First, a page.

Turkey-Syria Earthquake: Officials and medics confirm Turkey and Syria total death toll rose to 8,364
Rescuers in Turkey and Syria battled bitter cold on Tuesday while saving citizens who were trapped under buildings that were shattered by an earthquake, killing almost more than 8,700 people. Moreover, tremors imposed suffering on the border area, already plagued by shock and panic, leaving people amid burning residue to stay warm as international help began to arrive.
After some extraordinary survival tales emerged, some of the best content is that of a newborn baby being pulled alive from debris in Syria, still attached by her umbilical cord to her mother who passed away in Monday's temblor. "We heard a voice while we were digging so we cleared the dust and found the baby with the umbilical cord (intact) so we cut it and my cousin took her to the hospital," Khalil al-Suwadi told the sources. The newborn is now the sole survivor of her close relative, the rest of the family were killed in the rebel-held town of Jindayris.
The 7.8-magnitude shudder smashed the people as they were fast asleep on Monday, with thousands of flattened structures, uncountable entrapped and impacting millions. A few whole rows of buildings crumpled, leaving some of the heaviest devastation near the epicenter between the Turkish cities of Gaziantep and Kahramanmaras. The annihilation directed Turkish President Recep Tayyip Erdogan to declare Tuesday a three-month state of emergency in 10 southeastern provinces.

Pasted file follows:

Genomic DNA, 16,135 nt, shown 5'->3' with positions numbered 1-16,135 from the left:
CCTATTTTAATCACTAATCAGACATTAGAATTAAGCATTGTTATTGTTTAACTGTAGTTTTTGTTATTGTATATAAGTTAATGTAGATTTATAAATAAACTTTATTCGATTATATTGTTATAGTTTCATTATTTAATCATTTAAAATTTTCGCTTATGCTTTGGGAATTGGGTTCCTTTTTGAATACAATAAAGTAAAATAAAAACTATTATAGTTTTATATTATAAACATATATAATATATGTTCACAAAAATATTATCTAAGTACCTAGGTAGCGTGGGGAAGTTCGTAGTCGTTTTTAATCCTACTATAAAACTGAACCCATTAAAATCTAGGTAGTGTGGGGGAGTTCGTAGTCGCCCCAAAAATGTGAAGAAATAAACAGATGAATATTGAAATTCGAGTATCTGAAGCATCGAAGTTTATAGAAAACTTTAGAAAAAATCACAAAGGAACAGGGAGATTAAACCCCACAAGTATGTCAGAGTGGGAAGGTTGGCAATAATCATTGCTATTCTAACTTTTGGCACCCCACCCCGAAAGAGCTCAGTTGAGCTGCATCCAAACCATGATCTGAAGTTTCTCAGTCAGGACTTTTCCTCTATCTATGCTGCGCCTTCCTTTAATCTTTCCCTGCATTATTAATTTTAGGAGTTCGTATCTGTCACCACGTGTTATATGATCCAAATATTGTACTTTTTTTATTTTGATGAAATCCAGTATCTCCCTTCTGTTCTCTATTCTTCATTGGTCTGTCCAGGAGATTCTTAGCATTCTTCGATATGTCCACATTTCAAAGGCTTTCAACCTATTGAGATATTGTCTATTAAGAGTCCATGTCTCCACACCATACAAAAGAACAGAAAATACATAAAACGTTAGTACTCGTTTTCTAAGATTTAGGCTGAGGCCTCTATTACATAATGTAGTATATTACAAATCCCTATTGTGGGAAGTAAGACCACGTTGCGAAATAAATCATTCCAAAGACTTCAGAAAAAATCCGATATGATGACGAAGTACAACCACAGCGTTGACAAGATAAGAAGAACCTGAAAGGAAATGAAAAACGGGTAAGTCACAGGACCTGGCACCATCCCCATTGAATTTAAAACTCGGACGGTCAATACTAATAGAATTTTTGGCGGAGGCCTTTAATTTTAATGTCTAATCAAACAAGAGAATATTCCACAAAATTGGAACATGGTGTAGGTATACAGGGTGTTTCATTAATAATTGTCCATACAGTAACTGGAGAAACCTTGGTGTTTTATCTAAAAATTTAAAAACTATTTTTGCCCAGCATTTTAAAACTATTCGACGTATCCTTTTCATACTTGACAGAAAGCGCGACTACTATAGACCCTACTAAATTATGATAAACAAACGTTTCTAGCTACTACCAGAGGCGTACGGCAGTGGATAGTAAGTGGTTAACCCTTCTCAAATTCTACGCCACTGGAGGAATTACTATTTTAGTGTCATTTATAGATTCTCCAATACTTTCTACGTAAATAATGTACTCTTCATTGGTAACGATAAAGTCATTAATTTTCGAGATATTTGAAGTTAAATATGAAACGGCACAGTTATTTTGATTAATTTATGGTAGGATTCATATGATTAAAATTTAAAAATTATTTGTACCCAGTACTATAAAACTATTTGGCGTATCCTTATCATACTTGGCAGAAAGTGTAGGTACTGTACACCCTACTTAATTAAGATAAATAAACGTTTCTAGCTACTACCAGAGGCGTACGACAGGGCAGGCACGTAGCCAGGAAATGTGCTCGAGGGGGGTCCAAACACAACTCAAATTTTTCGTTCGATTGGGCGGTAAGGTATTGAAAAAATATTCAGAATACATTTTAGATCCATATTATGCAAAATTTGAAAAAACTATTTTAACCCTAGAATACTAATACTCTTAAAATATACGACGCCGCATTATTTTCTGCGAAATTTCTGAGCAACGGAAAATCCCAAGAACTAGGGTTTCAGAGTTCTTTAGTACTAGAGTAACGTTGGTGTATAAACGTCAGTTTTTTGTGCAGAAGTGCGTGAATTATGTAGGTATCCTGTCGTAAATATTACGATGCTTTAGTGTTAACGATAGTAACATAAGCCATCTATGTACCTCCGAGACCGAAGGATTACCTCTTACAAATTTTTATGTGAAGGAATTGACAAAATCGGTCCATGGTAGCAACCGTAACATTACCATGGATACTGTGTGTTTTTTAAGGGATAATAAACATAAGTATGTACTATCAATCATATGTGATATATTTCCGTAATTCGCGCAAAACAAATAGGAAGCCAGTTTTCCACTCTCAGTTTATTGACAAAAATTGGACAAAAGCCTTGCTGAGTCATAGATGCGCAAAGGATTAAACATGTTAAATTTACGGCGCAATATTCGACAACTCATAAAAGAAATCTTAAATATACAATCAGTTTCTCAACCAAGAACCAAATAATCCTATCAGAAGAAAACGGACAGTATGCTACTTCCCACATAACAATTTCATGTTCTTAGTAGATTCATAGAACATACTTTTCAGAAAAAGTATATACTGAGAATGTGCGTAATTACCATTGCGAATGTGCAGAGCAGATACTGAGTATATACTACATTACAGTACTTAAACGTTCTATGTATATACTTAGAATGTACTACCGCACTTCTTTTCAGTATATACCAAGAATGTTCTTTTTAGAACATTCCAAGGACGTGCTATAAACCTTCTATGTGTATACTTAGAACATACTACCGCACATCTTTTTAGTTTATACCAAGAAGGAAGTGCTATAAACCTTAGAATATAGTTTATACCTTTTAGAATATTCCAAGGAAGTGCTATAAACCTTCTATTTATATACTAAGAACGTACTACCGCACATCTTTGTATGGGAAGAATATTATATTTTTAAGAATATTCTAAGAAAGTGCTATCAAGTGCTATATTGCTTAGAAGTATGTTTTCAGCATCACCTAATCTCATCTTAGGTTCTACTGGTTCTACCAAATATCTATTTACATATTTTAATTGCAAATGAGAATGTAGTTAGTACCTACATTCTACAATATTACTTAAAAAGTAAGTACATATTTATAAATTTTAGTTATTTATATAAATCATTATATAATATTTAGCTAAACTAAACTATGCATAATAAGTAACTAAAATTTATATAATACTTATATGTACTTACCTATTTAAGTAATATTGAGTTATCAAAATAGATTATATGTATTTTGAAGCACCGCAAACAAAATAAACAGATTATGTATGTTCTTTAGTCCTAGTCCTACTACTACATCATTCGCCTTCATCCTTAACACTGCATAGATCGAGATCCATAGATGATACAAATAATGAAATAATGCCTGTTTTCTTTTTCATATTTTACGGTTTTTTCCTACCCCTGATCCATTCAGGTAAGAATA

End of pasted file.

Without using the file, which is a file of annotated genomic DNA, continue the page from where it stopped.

Many nations including the United States, China, and the Gulf States have committed to aiding and searching teams along with relief supplies and have begun to arrive by air. Yet a feeling of being left to fend for themselves rose among the people who resided in some of the hardest-hit areas.
The problems of these citizens multiplied when a winter blizzard compounded the misery by generating many roads, some of them damaged by the quake and almost impassable, resulting in traffic jams that stretched for kilometres in some regions. The latest toll showed 5,434 people were killed in Turkey and at least 1,872 in Syria, making a collective total of 7,306 fatalities. The World Health Organization alerted that up to 23 million people could be affected by this gigantic earthquake and insisted nations rush help to the disaster zone.